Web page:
Post-Traumatic Arthritis: How It Affects Feet

Post-Traumatic Arthritis: How It Affects Feet

Old injuries can come back to haunt you, and that's certainly the case with post-traumatic arthritis, which may develop after an injury to your foot or ankle. Fractures and dislocations that damage the surface of the joint are the most common injuries that lead to post-traumatic arthritis. An injured joint is more likely to develop arthritis, even if the injury is treated appropriately at the time.

Board-certified foot and ankle specialist David Biss, DPM, diagnoses and treats a full spectrum of foot and ankle conditions, including arthritis. Many people are unaware that arthritis not only can affect your feet, but it also can develop years after an injury. 

How does post-traumatic foot and ankle arthritis develop?

Post-traumatic arthritis (PTA) is a painful reminder from the past. It can happen many years after an injury to your foot or ankle. At the time of the injury, it may have been treated properly and you healed fully, but some time later, you may begin experiencing foot pain only to learn that you have arthritis where the injury occurred.

Arthritis is typically characterized by joint inflammation that tends to get worse with age. PTA is when your joints sustain wear-and-tear from a previous injury. PTA can be caused by any number of injuries to your foot and ankle, such as a sports injury.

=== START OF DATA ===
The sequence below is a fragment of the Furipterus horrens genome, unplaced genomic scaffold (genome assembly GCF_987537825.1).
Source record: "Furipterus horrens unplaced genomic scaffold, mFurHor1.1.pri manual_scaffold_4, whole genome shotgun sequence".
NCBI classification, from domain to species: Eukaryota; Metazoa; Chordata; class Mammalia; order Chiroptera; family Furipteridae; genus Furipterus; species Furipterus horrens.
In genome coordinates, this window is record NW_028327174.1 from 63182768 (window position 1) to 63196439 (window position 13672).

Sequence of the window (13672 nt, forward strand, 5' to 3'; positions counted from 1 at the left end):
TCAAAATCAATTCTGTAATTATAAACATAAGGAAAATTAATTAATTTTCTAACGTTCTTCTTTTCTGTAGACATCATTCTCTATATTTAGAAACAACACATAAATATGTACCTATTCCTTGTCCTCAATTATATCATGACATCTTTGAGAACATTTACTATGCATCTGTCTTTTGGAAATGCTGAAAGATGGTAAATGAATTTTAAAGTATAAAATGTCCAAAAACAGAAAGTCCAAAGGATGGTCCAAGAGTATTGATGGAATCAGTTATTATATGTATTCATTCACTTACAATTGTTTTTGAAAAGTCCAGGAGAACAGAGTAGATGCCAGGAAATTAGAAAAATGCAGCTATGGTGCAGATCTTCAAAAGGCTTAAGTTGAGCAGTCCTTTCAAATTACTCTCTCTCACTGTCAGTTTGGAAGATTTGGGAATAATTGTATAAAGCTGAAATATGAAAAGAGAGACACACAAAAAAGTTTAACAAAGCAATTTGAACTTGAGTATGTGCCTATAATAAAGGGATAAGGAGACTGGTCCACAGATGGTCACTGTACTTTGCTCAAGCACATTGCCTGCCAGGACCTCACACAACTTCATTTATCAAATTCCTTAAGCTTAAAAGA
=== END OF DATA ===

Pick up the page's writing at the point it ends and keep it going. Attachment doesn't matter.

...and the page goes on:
Post-traumatic foot and ankle arthritis symptoms

The most common symptoms of post-traumatic arthritis are:

It's wise to schedule a visit with a podiatrist if you have these or other foot and ankle symptoms.

What part of the foot does arthritis affect?

PTA can affect any joint in the foot. Most commonly, it affects:

When arthritis affects these joints, it can cause significant pain and have a major impact on your mobility. 

Treating post-traumatic arthritis of the foot and ankle

Dr. Biss begins by recommending more conservative, nonsurgical treatments. Some changes to your daily life that may help alleviate pain from PTA include switching to lower impact activities and weight loss. Losing weight reduces stress on your joints, which helps to ease pain.

Physical therapy is also helpful. Specific exercises can help increase range of motion and flexibility, as well as improve strength in the muscles that support your foot and ankle. Other treatment options include orthotics and medication to reduce inflammation and pain.

When nonsurgical treatment fails to provide adequate relief, Dr. Biss may recommend surgery. 

Get the care you need

You don’t have to struggle with foot pain. If you notice persistent foot or ankle pain, we can perform a comprehensive evaluation to determine the root cause of your pain and create an individualized treatment plan. 

To get started, call the office convenient to you to schedule a consultation with Dr. Biss. Relief from chronic foot and ankle pain is possible. 

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